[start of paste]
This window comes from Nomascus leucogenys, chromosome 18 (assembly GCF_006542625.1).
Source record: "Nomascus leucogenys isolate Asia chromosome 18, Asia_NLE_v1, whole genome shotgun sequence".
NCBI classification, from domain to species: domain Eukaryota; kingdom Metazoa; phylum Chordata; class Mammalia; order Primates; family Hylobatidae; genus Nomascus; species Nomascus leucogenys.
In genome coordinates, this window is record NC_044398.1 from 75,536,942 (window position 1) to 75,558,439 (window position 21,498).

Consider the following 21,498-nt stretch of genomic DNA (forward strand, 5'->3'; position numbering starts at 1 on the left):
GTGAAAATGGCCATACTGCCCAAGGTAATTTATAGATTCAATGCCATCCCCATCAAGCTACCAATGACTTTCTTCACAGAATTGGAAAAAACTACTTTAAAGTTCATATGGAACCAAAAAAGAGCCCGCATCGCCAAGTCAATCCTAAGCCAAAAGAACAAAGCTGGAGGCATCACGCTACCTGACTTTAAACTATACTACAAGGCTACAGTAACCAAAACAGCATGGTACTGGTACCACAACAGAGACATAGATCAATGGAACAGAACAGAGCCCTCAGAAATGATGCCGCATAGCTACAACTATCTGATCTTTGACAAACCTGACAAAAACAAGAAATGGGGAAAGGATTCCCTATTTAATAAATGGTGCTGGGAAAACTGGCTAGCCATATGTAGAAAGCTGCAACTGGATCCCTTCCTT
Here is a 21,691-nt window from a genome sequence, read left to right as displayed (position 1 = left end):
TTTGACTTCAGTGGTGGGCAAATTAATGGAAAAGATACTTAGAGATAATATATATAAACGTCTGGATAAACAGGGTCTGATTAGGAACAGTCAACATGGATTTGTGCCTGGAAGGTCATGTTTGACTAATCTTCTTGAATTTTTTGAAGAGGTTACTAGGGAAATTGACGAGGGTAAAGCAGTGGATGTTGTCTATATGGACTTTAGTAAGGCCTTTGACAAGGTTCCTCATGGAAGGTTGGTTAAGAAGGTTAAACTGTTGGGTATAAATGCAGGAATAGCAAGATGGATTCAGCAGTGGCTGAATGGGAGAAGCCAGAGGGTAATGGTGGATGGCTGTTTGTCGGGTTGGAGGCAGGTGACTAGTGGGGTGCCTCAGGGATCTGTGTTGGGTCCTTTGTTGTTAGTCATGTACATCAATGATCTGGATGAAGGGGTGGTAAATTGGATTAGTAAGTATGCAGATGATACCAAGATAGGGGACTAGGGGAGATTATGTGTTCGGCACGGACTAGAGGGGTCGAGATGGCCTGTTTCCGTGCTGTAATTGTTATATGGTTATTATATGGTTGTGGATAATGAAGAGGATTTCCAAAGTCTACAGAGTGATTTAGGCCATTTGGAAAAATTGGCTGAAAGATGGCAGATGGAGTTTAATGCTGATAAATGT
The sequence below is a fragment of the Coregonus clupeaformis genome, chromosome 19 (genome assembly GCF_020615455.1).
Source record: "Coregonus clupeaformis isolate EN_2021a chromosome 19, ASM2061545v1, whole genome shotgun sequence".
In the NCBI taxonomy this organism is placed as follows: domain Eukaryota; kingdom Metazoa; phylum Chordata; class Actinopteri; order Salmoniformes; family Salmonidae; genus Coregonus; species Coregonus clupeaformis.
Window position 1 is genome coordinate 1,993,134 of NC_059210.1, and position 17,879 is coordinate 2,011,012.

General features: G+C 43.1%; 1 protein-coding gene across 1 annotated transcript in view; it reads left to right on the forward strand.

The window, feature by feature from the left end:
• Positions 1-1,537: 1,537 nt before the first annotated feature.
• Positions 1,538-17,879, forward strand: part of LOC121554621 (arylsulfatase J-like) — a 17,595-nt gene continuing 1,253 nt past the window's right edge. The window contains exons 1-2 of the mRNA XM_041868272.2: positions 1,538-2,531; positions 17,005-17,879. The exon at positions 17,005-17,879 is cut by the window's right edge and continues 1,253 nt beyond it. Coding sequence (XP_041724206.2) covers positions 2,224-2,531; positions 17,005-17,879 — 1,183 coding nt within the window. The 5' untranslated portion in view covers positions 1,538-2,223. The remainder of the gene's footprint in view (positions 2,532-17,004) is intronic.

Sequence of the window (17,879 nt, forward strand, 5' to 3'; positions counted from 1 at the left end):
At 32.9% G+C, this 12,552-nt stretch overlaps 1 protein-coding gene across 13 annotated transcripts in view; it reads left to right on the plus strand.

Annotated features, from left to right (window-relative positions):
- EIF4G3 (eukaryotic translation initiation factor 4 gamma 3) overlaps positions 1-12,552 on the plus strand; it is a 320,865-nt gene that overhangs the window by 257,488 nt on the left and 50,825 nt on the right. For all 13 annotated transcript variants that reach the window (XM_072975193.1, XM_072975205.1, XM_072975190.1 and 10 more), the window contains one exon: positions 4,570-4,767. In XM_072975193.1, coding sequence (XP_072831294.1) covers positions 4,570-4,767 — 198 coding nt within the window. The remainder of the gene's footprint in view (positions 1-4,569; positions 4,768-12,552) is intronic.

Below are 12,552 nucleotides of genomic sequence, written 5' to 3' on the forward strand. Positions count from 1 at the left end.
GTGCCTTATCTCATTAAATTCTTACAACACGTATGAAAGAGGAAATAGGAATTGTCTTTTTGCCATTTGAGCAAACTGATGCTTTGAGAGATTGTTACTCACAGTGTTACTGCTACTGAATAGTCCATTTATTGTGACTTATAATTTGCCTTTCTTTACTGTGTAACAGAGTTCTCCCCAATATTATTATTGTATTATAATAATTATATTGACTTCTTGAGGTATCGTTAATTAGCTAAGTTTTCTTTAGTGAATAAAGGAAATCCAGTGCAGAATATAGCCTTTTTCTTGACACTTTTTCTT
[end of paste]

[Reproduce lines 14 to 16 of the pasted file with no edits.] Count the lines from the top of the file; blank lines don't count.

The window, feature by feature from the left end:
• Positions 1-1,537: 1,537 nt before the first annotated feature.
• Positions 1,538-17,879, forward strand: part of LOC121554621 (arylsulfatase J-like) — a 17,595-nt gene continuing 1,253 nt past the window's right edge. The window contains exons 1-2 of the mRNA XM_041868272.2: positions 1,538-2,531; positions 17,005-17,879. The exon at positions 17,005-17,879 is cut by the window's right edge and continues 1,253 nt beyond it. Coding sequence (XP_041724206.2) covers positions 2,224-2,531; positions 17,005-17,879 — 1,183 coding nt within the window. The 5' untranslated portion in view covers positions 1,538-2,223. The remainder of the gene's footprint in view (positions 2,532-17,004) is intronic.